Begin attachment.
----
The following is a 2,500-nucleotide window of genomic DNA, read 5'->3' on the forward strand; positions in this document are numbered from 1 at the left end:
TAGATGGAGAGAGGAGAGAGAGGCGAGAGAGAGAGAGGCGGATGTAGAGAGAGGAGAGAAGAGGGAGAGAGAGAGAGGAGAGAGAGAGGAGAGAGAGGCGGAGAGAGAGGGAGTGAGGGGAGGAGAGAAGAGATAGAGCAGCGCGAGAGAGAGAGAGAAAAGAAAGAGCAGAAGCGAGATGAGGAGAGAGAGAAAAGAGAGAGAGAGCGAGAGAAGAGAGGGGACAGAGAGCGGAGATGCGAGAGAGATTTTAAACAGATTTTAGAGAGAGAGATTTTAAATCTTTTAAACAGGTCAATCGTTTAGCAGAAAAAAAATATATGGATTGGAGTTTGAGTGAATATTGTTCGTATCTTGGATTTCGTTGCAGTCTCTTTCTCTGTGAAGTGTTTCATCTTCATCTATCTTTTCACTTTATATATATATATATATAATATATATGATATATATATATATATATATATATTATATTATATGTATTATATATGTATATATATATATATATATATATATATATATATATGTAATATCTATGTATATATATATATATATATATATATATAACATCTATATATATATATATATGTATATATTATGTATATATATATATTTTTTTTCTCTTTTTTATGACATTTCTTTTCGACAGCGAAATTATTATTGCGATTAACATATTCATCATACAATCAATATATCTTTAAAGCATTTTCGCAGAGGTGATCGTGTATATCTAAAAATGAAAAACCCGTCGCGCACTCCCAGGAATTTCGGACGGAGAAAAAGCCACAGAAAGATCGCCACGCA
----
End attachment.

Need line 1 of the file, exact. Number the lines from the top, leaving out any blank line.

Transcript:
The following is a 2,500-nucleotide window of genomic DNA, read 5'->3' on the forward strand; positions in this document are numbered from 1 at the left end: